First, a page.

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Chamberlain College of Nursing - NR 508/NR508 Advanced Pathophysiology_Week_2_Discussion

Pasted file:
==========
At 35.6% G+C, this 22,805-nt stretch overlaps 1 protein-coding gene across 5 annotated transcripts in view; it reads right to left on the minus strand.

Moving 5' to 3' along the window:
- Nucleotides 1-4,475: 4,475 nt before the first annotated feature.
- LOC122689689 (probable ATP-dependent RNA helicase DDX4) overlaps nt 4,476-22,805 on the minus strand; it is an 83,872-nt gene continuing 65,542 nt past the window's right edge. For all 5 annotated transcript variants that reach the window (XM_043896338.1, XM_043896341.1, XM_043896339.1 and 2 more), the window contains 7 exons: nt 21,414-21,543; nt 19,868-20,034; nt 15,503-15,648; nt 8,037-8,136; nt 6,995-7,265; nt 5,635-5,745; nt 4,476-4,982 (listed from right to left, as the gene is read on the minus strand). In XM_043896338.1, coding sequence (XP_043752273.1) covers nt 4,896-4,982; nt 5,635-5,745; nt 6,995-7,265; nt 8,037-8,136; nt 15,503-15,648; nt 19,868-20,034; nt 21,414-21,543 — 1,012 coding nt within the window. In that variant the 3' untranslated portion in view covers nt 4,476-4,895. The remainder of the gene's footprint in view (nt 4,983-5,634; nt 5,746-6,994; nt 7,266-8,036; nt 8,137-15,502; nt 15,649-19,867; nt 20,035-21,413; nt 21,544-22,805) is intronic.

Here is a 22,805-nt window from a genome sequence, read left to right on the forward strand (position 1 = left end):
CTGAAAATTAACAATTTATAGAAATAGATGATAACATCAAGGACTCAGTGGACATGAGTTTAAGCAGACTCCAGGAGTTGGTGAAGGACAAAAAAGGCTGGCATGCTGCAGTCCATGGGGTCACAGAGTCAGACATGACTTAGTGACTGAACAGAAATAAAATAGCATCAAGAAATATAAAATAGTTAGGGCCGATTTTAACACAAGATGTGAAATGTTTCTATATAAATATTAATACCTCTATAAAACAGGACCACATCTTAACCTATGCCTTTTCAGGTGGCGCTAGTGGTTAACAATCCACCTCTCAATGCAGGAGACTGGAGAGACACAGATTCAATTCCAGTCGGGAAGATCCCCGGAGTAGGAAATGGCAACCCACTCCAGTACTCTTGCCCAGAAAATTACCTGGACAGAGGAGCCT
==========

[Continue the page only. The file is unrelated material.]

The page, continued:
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Week 2: Discussion 53 53 unread replies. 74 74 replies. Claudia is a 36-year-old mother of two G2P2, she recently delivered her last child 9 months ago, and has been using condoms for birth control... for the last 7 months. Today she is requesting a more reliable birth control, she is not sure of her current pregnancy plans, however, she does not wish to discuss sterilization. No religious contraindications for treatment. Previous methods include condoms, and oral contraceptive pills. She thought about an IUD but is concerned her husband may feel it during intimacy. PMH: positive for mild hypertension with first pregnancy, seasonal allergies. Surgeries: Left inguinal hernia and tonsillectomy. Family history: Mother HTN and Father colon CA both deceased Social History: Denies tobacco use, wine one to two glasses a week, denies recreational drugs, exercises twice a week. Drug allergies-Sulfa causes a rash. Current medications-MVI with Fe, Calcium chews, prn Allegra for allergies. Height 67 inches, weight 157 pounds, BP 110/75, P 70, R 16. PAP collected today, breast exam WNL, urine pregnancy negative. Physical exam is normal. What are your treatment goals for Claudia today? What are two possible contraceptive methods for Claudia? Please give brief rationale for each. Pick one method and list five (5) patient-centered teaching points for the method you chose today. What would your contraceptive choice be if Claudia smoked 10-15 cigarettes per day? Explain your answer. Search entries or author Search entries or author Filter replies by unread Reply Reply to Week 2: Discussion Collapse SubdiscussionPatrick Ryan Patrick Ryan Jan 7, 2019 Jan 7 at 9:26am Class, This week, we will discuss Claudia, a 26-year-old who presents for contraceptive needs. Please read her case study outlined above, and discuss in detail. Remember to always use evidence-based resources in your responses. Dr Ryan Reply Reply to Comment Collapse SubdiscussionJason Kissick Jason Kissick Jan 13, 2019 Jan 13 at 2:29pm Dr. Ryan and classmates, My treatment goal for Claudia is to address her desire to use a more reliable birth control. I would educate Claudia on the different forms of contraception, and answer any questions she has so she can choose the best option for her and her husband. According to Woo and Robinson, the treatment goals for pharmacological contraception are “to use the safest, best-tolerated, and most effective method that the patient desires” (2016). The first step in choosing the right contraceptive for Claudia is to eliminate the methods that are contraindicated due to her age, weight, or health, as well as the methods that have been already ruledout by personal preference. Starting with personal preference, an intrauterine device (IUD) will not be discussed because her husband has voiced concerns about feeling it during intimacy. Secondly, condoms will not be discussed because Claudia and her husband have used those for seven months and are looking for a more reliable form of birth control. Since body mass index (BMI) is used for selecting an appropriate birth control, Claudia’s BMI will need to be calculated. In addition, her home medications will have to be cross-checked for any possible reactions to birth control. Claudia has a normal BMI of 24.6, is a non-smoker, has a medical history of gestational hypertension and seasonal allergies, and takes over-the-counter allergy medication and vitamins. Furthermore, Claudia and her husband are uncertain of their pregnancy plans. After considering all of the available information, two viable forms of contraception for Claudia and are oral contraceptives and a diaphragm. Given Claudia’s health history and the fact she is a non-smoker, I would recommend a combined oral contraceptives (COC). In fact, COCs are most common form of birth control used in the United States (Marlene, 2013). Secondly, combined oral contraceptives are safe for Claudia to use if she is still breastfeeding. According to United States Medical Eligibility Criteria (US MEC) for contraceptive use, COCs are a classification-2 for woman over the age of 35, who have a history of gestational hypertension (Centers for Disease Control and prevention, 2017). The CDC defines the US MEC classification-2 as “A condition for which the advantages of using the method generally outweigh the theoretical or proven risks” (2017). There are two types of combined or contraceptives (COCs), monophasic and multiphasic. Monophasic COCs are the most commonly prescribed oral contraceptive in the United States (Marlene, 2013). Monophasic birth control pills have the same amount of estrogen and progestin in each pill. An advantage with monophasic pills are woman experience less side effects that are associated with fluctuating hormone levels. Multiphasic birth control pills have different levels of estrogen and progestin in each pack. The purpose of multiphasic birth control is to limit a female’s exposure to hormones while still suppressing ovulation (Allen, Evans, & Sutton, 2016). The second method of contraception I would recommend to Claudia is a diaphragm. Like condoms, diaphragms are a barrier contraceptive. However, when combined with a spermicide, diaphragms are more effective then condoms (Allen, 2004). A contraceptive diaphragm is a circular dome made of thin, soft silicone that can be inserted into the vagina before sex. The diaphragm covers the cervix which prevents sperm from being able travel to the fallopian tube and fertilize an egg. The method I chose for Claudia was the combined oral contraceptive, Ethinyl Estradiol/Norgestimate. The brand name for this birth control is Ortho Tri-Cyclen. The first patientcentered teaching point of using Ortho Tri-Cyclen is to explain the mechanism of action, which is ovulation suppression and thickening of cervical mucous which prevents sperm penetration. The second patient-centered teaching point is because Claudia has never been on any hormonal contraception, she will need to start taking the pills on the first day of her menstrual cycle or the first Sunday after start of menstrual cycle. Thirdly, if Claudia began smoking or started having migraines, she would need to stop taking Ortho Tri-Cyclen because those are contraindications. The fourth teaching point would be possible side effects, which include nausea, vomiting, cramping, bloating, and breast tenderness. The last teaching point is Claudia will need to use an alternate contraceptive method while taking an antibiotic (Ortho Tr-Cyclen, 2018). The combination of high dosages of estrogen and smoking have a synergistic effect which increases the risks of a myocardial infarction and/or a stroke (Ethinyl Estradiol/Norgestimate, 2019). Therefore, if Claudia is over the age 35 and smokes more than 10 cigarettes a day, she will need to be switched to norethindrone, which is a progestogen-only pill. The mechanism of action is the same as Ortho Tri-Cyclen. However, the biggest difference in these contraceptives is progestogen-only pills have to be taken at the same time every day or could be ineffective (Norethindrone, 2018). References Allen, C., Evans, G., & Sutton, E. L. (2016). Pharmacologic Therapies in Women’s Health. Contraception and Menopause Treatment. Medical Clinics of North America, 100, 763– doi:10.1016/j.mcna.2016.03.008 Allen, R. E. (2004). Diaphragm fitting. American Family Physician, 69(1), 97-100. Retrieved From Centers for Disease Control and prevention (CDC). (2017). US Medical Eligibility Criteria (US MEC) for contraceptive use. Retrieved from contraception/mmwr/mec/appendixd.html Ethinyl Estradiol/Norgestimate: In-depth answers. (2019). In Micromedex (Columbia Basin College Library ed.) [Electronic version]. Greenwood Village, CO: Truven Health Analytics. Retrieved November 7, 2018, from Marlene, S. (2013) Update on Oral Contraceptives. J Women’s Health, Issues Care 2(1). doi:10.4172/2325-9795.1000e105 Norethindrone: In-depth answers (2019). In Micromedex (Columbia Basin College Library ed.) [Electronic version]. Greenwood Village, CO: Truven Health Analytics. Retrieved November 7, 2018, from https://www-micromedexsolutions-com.chamberlainuniversity Woo, T. M., & Robinson, M. V. (2016). Contraception. In T. Gerlt (Ed), Pharmacotherapeutics for Advance Practice Nurse prescribers (4th ed., pp. 943-956). Philadelphia, PA: Davis. Reply Reply to Comment Collapse SubdiscussionJasmine Hardaway Jasmine Hardaway Saturday Jan 19 at 5:29pm Hello Jason, You made some really great points. I believe that we should consider all factors from Claudia's primary history when considering the best form of birth control for her and her husband. I consider starting Claudia on a monophasic birth control method. According to Woo and Robinson (2016), levonorgestrel combined with a low dose of estrogen is recommended for women who has any one of the risk factors that will cause them to clot while taking high doses of Estrogen. Those risk factors are, women who are older than 35 years of age, women who has a family history of clotting disorders, women who had hypertension during pregnancy, and women who are obese (Fruzzetti and Cagnacci, 2018). My concern with starting her on a combination contraceptive is how often we would need to monitor her. It could be costly and time consuming having her to come back to in the office to be seen. Not to mention, it still place her at high risk in getting a clot. She has 3 out four risk factors mention above. So I actually went with a progestin only contraceptive instead. Fruzzetti, F., & Cagnacci, A. (2018). Venous thrombosis and hormonal contraception: what's new with estradiol-based hormonal contraceptives? Open Access Journal of Contraception, 9, 75-79. doi:10.2147/OAJC.S179673 Woo, T. M., & Robinson, M. V. (2016). Pharmacotherapeutics for Advance Practice Nurse prescribers (4th ed.). Philadelphia, PA: F. A. Davis Company. Reply Reply to Comment Reply Reply to Comment Collapse SubdiscussionTysharra Wilson Tysharra Wilson Saturday Jan 19 at 6:24pm Hi Jason, I really enjoyed reading your post, and seeing your perspective as a Nurse Prescriber in this situation. I agree with your reasonings why Claudia could benefit from the contraceptives that you mentioned, but I think it is important to take into consideration, a patient's lifestyle. Claudia has mentioned trying birth control pills and condoms in the past, and brought up the possibility of inserting a IUD. Both the barrier method and pills places Claudia at a disadvantage to be noncompliant, and experience an unwanted pregnancy. According to Woo & Robinson, Table 31-1, the diaphragm must be used with spermicide, requires Claudia to insert it herself, and with typical use is only 88% effective (2015). We know that Claudia is a busy mother, and wife, and possibly a career woman as well, and requiring additional steps like this can cause her to have a unintentional pregnancy. I do, however, respect your perspective, and if Claudia was open to pills, and has been compliant with taking them, I would take Ortho Tri-Cyclen into consideration. However, I would still recommend, if the patient is receptive to it, a Long acting Reversible Contraceptive (LARC), such as an IUD, or Implant due to the no decreased risk of user error, and ability to forget to take "the pill" (Curtis & Peipert, 2017). It important to mention that these methods are about 20 times as effective as pills, patches, and rings and are safe for almost all women (Curtis & Peipert, 2017). Curtis, K. M., & Peipert, J. F. (2017). Long-Acting Reversible Contraception. New England Journal of Medicine, 376(5), 461-468. doi:10.1056/nejmcp1608736 Reply Reply to Comment Collapse SubdiscussionJessica Ruiz Jessica Ruiz Saturday Jan 19 at 7:09pm Hello Jason I enjoyed reading your discussion thanks for sharing your thoughts with the class. I think allowing the patient to choose which method they prefer is important and must always be addressed, whether it be taking a pill each day, an injection, or an implant, like you mentioned. You mentioned your second choice being the Nexplanon. I think it is a good option being a long acting reversible contraceptive. Nexplanon is a progestin only implant that extends the length of contraception without the risk of nonadherence, reduced dysmenorrhea, and pelvic pain. It inhibits ovulation. Side effects of Nexplanon include vaginally bleeding which will resolve over time, weight gain, acne, breast tenderness, and emotional lability (Cabrera, 2017). Contraindications include pregnancy, thromboembolic disease, undiagnosed genital bleeding, liver disease, liver tumors, and breast cancer (Edmunds & Mayhew, 2013). I think that is great advice that you received from the PA. That was one reason I chose Paragard for Claudia myself, because it was hormone free. It is important though to review the patient’s history and inform the patient about the side effects, such as increased bleeding with Paragard and weight gain, which may be reasons that alter their decision. Reference Cabrera, G. M. (2017). Pregnancy in adolescence: Prevention- Progestin-only contraception (United States). CINAHL Nursing Guide. Edmunds, M. W., & Mayhew, M. S. (2013). Pharmacology for the primary care provider (4th ed.). Retrieved from Thanks, [Show More]